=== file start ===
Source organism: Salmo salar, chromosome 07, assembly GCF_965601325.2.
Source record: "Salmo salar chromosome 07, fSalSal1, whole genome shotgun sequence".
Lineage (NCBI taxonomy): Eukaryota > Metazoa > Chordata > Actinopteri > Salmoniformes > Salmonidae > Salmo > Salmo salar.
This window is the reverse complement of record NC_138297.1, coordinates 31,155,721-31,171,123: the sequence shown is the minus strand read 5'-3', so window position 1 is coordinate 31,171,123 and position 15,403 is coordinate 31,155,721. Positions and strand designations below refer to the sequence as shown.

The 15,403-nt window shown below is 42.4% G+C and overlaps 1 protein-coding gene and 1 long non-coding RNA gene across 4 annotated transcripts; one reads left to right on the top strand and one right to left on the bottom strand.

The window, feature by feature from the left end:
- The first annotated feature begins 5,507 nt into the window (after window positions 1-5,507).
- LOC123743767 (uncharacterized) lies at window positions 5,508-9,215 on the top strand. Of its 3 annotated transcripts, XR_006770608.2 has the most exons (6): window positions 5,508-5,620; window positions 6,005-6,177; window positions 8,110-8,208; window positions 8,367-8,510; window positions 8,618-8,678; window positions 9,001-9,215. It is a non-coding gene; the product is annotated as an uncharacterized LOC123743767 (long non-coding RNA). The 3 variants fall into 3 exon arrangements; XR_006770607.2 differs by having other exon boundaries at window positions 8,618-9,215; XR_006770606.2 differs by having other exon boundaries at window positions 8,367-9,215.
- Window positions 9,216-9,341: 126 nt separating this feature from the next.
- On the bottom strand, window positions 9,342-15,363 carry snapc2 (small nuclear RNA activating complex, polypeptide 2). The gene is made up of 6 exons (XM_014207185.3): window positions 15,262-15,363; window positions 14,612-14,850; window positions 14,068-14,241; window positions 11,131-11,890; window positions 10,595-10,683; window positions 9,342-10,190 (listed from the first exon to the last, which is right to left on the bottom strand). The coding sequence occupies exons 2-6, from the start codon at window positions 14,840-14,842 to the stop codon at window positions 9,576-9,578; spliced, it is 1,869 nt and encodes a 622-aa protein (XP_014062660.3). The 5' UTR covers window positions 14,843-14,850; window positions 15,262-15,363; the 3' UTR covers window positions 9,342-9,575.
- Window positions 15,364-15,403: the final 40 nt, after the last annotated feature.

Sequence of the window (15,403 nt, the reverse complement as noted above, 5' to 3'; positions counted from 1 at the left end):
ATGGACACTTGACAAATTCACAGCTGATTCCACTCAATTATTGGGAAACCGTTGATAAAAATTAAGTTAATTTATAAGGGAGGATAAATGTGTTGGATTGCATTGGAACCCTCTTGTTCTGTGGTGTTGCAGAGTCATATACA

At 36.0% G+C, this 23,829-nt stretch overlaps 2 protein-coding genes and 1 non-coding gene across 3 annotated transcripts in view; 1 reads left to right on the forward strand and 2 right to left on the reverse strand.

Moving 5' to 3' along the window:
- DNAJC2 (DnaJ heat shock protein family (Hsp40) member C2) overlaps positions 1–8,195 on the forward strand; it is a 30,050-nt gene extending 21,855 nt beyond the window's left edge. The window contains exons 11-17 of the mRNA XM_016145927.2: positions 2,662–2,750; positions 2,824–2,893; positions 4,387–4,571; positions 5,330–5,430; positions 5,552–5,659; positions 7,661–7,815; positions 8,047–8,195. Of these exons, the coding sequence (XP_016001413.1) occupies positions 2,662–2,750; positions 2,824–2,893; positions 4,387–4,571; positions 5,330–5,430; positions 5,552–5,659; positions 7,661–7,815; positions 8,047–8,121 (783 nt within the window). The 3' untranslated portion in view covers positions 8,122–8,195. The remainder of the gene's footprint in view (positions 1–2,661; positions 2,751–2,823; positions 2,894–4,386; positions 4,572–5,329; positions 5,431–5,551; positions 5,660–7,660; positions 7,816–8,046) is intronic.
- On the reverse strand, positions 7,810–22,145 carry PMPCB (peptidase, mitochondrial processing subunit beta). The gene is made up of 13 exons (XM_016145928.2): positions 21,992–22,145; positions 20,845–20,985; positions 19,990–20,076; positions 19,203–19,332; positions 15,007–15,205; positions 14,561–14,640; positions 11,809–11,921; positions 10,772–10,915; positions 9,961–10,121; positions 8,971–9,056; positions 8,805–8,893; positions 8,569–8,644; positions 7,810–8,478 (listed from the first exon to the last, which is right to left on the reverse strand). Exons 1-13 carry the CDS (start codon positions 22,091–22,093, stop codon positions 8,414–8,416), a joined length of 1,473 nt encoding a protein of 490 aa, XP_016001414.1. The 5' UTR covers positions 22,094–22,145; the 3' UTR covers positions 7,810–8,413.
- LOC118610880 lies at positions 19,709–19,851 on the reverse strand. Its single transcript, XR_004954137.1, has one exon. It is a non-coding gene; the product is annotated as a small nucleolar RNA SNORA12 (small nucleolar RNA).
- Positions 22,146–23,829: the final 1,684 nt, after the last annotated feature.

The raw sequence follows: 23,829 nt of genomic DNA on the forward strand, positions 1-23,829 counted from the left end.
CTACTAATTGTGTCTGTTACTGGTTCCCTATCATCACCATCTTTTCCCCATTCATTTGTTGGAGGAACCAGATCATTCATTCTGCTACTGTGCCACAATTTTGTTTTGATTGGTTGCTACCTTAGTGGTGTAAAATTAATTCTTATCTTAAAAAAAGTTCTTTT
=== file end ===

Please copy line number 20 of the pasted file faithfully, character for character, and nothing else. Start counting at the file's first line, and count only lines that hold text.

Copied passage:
The raw sequence follows: 23,829 nt of genomic DNA on the forward strand, positions 1-23,829 counted from the left end.